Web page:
Filling a gap in the existing literature on disclosure practices by insurance companies, this research provides new empirical evidence on the nature and determinants of disclosure practices in the European insurance industry over the 2005-2010 period. The main results show that insurers are more inclined to invest in the quantity of risk information rather than in the disclosure quality of the entire annual report, as risk information is addressed to high-level financially educated people and requires fewer resources than are needed for an investment in quality. Further, the analysis also shows that insurer level characteristics, in terms of size and technical provisions, as well as country level variables, significantly affect the amount of risk information disclosed. In the years affected by the financial crisis, the level of risk disclosure quantity increases as insurers use disclosure as a tool to reassure stakeholders on their independence from the global financial crisis.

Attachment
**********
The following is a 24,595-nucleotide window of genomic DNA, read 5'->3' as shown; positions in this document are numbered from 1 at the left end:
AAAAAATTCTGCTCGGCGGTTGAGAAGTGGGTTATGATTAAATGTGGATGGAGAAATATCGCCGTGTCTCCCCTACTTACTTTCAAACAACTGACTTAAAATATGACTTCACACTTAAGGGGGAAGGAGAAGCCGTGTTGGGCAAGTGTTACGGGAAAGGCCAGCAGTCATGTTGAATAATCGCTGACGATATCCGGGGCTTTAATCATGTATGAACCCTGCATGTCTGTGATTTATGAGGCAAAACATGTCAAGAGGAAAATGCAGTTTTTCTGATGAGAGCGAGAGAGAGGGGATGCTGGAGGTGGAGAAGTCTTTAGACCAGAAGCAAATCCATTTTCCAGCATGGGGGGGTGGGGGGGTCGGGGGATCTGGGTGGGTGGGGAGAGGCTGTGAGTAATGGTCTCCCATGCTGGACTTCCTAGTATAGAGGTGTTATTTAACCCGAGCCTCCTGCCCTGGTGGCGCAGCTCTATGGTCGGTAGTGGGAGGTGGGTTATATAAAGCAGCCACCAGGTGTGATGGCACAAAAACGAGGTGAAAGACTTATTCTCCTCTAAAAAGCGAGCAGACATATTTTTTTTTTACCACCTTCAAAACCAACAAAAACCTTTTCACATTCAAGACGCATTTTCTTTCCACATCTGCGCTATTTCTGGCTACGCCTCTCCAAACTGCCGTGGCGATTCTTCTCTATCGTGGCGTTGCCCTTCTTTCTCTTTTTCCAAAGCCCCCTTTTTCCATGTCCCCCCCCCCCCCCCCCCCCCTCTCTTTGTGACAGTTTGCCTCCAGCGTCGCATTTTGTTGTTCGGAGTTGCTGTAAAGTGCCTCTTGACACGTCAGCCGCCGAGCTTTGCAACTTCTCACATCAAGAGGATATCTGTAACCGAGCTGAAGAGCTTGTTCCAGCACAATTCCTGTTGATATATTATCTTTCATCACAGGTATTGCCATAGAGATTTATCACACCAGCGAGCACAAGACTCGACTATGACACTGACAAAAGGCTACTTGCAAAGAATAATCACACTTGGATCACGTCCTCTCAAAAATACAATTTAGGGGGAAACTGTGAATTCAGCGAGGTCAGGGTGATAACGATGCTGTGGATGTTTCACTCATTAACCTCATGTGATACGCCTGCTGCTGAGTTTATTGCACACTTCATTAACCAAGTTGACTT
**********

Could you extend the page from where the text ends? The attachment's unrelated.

|Titolo:||The nature and determinants of disclosure practices in the insurance industry: Evidence from European insurers|
|Data di pubblicazione:||2016|
|Appare nelle tipologie:||1.1 Articolo in rivista|